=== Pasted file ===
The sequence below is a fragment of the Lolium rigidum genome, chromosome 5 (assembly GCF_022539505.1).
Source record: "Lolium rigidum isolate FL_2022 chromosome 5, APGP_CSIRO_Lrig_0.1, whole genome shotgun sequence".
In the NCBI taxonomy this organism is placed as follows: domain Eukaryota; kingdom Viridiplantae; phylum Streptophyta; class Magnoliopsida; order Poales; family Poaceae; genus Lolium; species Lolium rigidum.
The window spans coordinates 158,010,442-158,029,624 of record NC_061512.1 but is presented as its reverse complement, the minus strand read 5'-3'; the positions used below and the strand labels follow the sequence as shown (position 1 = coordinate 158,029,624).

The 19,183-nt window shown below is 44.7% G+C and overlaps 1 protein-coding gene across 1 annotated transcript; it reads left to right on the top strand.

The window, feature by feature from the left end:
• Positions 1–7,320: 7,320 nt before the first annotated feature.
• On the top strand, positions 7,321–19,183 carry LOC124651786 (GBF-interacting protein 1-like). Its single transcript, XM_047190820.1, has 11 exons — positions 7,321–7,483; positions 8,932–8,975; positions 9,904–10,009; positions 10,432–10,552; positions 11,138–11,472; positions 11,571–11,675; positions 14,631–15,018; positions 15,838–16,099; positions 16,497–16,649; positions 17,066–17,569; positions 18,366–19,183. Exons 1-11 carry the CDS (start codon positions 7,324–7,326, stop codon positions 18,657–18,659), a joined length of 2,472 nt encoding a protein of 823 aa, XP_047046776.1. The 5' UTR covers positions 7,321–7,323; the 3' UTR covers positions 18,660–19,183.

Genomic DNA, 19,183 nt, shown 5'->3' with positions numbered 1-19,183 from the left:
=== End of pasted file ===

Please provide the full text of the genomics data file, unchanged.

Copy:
The sequence below is a fragment of the Lolium rigidum genome, chromosome 5 (assembly GCF_022539505.1).
Source record: "Lolium rigidum isolate FL_2022 chromosome 5, APGP_CSIRO_Lrig_0.1, whole genome shotgun sequence".
In the NCBI taxonomy this organism is placed as follows: domain Eukaryota; kingdom Viridiplantae; phylum Streptophyta; class Magnoliopsida; order Poales; family Poaceae; genus Lolium; species Lolium rigidum.
The window spans coordinates 158,010,442-158,029,624 of record NC_061512.1 but is presented as its reverse complement, the minus strand read 5'-3'; the positions used below and the strand labels follow the sequence as shown (position 1 = coordinate 158,029,624).

The 19,183-nt window shown below is 44.7% G+C and overlaps 1 protein-coding gene across 1 annotated transcript; it reads left to right on the top strand.

The window, feature by feature from the left end:
• Positions 1–7,320: 7,320 nt before the first annotated feature.
• On the top strand, positions 7,321–19,183 carry LOC124651786 (GBF-interacting protein 1-like). Its single transcript, XM_047190820.1, has 11 exons — positions 7,321–7,483; positions 8,932–8,975; positions 9,904–10,009; positions 10,432–10,552; positions 11,138–11,472; positions 11,571–11,675; positions 14,631–15,018; positions 15,838–16,099; positions 16,497–16,649; positions 17,066–17,569; positions 18,366–19,183. Exons 1-11 carry the CDS (start codon positions 7,324–7,326, stop codon positions 18,657–18,659), a joined length of 2,472 nt encoding a protein of 823 aa, XP_047046776.1. The 5' UTR covers positions 7,321–7,323; the 3' UTR covers positions 18,660–19,183.

Genomic DNA, 19,183 nt, shown 5'->3' with positions numbered 1-19,183 from the left: